According to Mike Puma of the New York Post, R.A. Dickey would like the front office to pick up his $5 million dollar option for 2013 and begin negotiating a contract extension, saying:
“I like it here and I want to be here. I feel like the team is moving in the right direction, and I want to be a part of the solution. Now it’s up to them. If I’m in their plans, [a contract extension] is one way to make it known. … I made the comment before, when I signed my contract, that it was my hope to be the best bargain around. It looks like it’s kind of come true the last couple of years.”
I love R.A. Dickey and by all means pick up that option, but as far as negotiating an extension goes, how can you do that while refusing to discuss an extension with David Wright?
During the recently completed road trip, Wright told reporters that the Mets have never approached him about an extension despite several overtures from him that he wants to play his entire career with the Mets.
I just don’t see how 37-year old Dickey gets a new contract before 29-year old Wright. You get my drift?
Written by Drew Staley of Mets Merized Online.
The Mets jumped to an early 4-0 lead with their ace Johan Santana on the mound and pitching pretty good. It was supposed to be a recipe for success, but it ended up being a recipe for disaster instead.
The Mets committed three errors in the game including two by David Wright, but it was the botched fly ball in the eighth inning that led to this latest Mets defeat.
Kirk Nieuwenhuis and Mike Baxter had both entered the game as pinch-hitters in the top of the eighth and then both remained in the game with Baxter taking over in left field and Kirk in center. They nearly collided in center field chasing after a Neil Walker fly ball which bounced off Nieuwenhuis’ glove for a three-base error and allowed the Pirates to score a 5-4 victory.
Santana allowed four runs on eight hits and two walks while striking out seven over 6 1/3 innings. He didn’t figure into the decision.
The Mets did all their scoring in the second inning with the big hit coming off the bat of Justin Turner who ripped a two-run single with the bases loaded.
David Wright and Ronny Cedeno each had two hits in the game. Vinny Rottino started at first base and picked up a hit before being replaced by Ike Davis who struck out in both his at-bats.
The series continues Tuesday, with R.A. Dickey (5-1, 3.75 ERA) facing off against James McDonald (3-2, 2.68) at 7:05 PM.
The Mets will have to shake this bad loss off and move on.
National League fans have known for years how exciting a player David Wright can be. This weekend, Toronto gets to see the National League’s best third baseman, and arguably the best in the majors.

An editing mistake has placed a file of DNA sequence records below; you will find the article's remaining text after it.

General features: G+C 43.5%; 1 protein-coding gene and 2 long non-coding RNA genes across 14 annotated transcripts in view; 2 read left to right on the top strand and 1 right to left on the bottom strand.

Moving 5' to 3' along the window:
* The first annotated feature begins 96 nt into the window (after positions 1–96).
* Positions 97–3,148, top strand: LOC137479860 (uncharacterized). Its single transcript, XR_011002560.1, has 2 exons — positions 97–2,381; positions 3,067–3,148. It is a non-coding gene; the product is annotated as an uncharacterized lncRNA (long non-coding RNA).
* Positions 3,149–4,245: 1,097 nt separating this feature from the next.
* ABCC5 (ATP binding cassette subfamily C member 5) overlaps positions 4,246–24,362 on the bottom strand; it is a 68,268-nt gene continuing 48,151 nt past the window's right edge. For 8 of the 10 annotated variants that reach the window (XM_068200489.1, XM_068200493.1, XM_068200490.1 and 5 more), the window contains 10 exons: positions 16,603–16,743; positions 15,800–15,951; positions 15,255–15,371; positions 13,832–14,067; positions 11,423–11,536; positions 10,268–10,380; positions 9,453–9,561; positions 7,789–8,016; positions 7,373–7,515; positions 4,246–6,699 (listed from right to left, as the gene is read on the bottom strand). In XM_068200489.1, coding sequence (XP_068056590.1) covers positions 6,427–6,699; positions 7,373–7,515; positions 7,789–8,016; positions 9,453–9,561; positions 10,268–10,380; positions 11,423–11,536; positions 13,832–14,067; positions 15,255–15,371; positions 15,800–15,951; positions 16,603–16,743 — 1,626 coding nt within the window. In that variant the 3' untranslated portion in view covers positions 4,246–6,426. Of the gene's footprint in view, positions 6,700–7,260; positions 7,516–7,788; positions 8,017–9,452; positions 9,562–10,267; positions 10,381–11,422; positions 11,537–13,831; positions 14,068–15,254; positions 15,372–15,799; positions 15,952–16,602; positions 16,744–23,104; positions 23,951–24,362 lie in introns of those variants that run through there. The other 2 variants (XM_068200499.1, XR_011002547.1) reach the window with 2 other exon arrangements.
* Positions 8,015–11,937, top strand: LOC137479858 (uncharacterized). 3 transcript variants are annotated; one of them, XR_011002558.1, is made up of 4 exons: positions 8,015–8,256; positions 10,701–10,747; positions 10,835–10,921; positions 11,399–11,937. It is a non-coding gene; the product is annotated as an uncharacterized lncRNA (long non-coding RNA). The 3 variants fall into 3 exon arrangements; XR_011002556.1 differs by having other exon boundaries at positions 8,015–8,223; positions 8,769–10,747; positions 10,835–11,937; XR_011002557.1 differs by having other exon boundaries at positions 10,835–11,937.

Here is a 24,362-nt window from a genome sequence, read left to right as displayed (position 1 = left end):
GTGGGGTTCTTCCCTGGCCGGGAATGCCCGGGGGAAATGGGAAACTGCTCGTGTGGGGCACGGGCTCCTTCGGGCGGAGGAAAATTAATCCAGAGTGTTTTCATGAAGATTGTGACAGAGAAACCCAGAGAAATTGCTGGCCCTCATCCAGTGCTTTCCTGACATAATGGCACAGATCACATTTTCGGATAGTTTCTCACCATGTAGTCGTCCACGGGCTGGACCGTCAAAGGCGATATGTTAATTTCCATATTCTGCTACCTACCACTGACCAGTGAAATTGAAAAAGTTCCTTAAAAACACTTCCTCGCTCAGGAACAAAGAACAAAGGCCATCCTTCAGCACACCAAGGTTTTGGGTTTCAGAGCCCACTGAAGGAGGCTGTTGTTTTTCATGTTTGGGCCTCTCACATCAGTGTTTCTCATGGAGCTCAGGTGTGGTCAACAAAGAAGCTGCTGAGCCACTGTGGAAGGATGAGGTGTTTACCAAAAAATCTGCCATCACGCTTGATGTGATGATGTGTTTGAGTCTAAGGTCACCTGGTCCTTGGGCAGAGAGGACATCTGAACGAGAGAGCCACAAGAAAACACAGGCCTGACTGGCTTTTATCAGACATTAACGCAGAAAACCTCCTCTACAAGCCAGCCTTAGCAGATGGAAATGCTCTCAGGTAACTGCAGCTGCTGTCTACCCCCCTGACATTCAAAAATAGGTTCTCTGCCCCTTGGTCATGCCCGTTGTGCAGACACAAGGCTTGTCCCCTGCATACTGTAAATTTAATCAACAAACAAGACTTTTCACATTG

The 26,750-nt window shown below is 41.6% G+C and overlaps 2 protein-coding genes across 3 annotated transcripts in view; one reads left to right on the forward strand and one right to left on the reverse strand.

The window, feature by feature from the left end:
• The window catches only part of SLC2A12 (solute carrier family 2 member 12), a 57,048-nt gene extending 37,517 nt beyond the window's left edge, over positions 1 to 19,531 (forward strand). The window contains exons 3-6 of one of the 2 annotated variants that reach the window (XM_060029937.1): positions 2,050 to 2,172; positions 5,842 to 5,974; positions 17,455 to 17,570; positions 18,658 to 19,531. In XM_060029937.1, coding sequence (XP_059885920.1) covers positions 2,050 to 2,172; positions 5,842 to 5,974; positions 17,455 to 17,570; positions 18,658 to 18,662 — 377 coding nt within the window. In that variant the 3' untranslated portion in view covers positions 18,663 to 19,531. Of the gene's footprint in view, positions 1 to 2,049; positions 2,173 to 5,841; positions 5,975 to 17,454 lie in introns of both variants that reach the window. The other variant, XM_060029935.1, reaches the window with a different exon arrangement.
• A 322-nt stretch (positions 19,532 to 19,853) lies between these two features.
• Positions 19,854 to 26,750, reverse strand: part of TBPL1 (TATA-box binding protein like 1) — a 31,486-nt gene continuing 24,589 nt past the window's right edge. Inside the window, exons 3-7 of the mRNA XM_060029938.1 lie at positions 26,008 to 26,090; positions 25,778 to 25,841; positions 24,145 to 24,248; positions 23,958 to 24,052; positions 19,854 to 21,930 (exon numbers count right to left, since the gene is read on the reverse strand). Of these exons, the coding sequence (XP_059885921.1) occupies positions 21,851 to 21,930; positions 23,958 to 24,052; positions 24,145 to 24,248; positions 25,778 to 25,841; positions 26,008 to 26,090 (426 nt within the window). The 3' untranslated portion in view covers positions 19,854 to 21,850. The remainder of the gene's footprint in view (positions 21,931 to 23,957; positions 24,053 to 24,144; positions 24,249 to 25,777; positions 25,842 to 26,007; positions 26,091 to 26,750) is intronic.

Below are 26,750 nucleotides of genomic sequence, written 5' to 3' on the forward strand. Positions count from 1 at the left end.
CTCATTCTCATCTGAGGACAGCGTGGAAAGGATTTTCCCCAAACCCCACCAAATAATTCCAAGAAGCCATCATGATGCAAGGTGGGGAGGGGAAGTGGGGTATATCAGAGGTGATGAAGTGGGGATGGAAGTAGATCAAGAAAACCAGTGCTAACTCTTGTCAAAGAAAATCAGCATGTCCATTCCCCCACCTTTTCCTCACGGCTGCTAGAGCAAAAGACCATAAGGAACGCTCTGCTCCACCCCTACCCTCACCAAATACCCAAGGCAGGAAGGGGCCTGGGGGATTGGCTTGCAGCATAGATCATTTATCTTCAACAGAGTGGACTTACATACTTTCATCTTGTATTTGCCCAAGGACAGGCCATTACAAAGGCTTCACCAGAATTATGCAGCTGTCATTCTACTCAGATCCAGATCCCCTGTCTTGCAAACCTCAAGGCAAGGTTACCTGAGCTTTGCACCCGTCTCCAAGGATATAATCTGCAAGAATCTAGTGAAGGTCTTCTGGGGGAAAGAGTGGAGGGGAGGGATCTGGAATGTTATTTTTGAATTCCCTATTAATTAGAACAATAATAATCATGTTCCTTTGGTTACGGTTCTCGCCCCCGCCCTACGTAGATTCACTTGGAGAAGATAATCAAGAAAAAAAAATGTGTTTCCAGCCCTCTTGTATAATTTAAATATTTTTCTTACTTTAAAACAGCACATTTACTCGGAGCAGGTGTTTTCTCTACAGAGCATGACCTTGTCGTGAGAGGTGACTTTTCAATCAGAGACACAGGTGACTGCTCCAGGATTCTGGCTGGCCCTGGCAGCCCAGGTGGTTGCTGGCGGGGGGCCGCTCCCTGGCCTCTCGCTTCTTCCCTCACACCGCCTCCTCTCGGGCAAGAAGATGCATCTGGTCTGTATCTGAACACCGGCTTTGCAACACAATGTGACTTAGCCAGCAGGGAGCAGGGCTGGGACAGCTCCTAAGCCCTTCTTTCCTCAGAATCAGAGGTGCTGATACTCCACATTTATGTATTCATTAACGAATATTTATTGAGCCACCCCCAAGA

WRIGHT: On fire. (AP)
At least this year he has been. Another day, another key hit by Wright, who is in one of the hottest stretches of his career. His average is over .400 and his on-base percentage is over .500. Terry Collins wasn’t just blowing smoke when he compared Wright to Barry Bonds.
While Wright hasn’t hit with Bonds’ power, he is displaying the a similar plate presence and patience. Wright is laying off the down and outside pitch; he’s going the opposite way when he needs to; and he’s yanking the inside pitch down the line. And, when the pitch isn’t to his liking, he’s taking the walk.
Today, he had three of them in reaching base five times.
I watched a SNY special last night on the 50 greatest Mets. Wright was in the top ten, ahead of Jose Reyes. Before his career is over, and I’m betting he’ll finish it in Flushing, he could be second or third behind Tom Seaver and Dwight Gooden.
I’ve advocated David Wright as Mets captain several times on this blog, first at the end of the 2006 season. There’s nobody else remotely close to consider, but like the others this would be an awkward time.
WRIGHT: Captain material.
Before, there was the fear of how much weight he would carry in a room that featured veterans Carlos Beltran and Carlos Delgado. Jose Reyes, you might recall gravitated toward Delgado for advice despite his well publicized friendship with Reyes.
Then, when Beltran was injured and everybody knew he was leaving, there was the risk of alienating the temperamental Reyes.
Reyes is gone now, but the Mets still aren’t moving, and won’t do so until Wright’s contract is resolved. How embarrassing would it be for the Mets to name Wright captain and have him leave as a free agent? That could only happen to the Mets.
When a team gets clobbered, 8-0, there’s not much analysis. Dillon Gee was hammered, and it wasn’t the first time. Also, the offense took the night off. The nugget of interest came in the bottom of the seventh when Terry Collins pulled David Wright and Daniel Murphy, the Mets’ two most productive hitters.
Normally, you’d think he was giving his players rest during a lost cause except for the timing.
In the top of the inning, reliever D.J. Carrasco gave up a homer to Rickie Weeks then drilled Ryan Braun on the next pitch. So much for being subtle. Carrasco was immediately ejected, as he should have been, but everybody knows it won’t end there. The Brewers must get their pound of flesh. Retaliation is in order.
Wright, being a team leader, was willing to take the hit to end the issue. “If anybody is going to get hit, it’s me,” Wright said.
Collins didn’t want it to happen. “At this level, somebody is going to get hit,” Collins said. “And it wasn’t going to be David Wright tonight. I can’t control what’s going to happen down the road. He’s not going to get hurt in this game, in this situation, tonight.”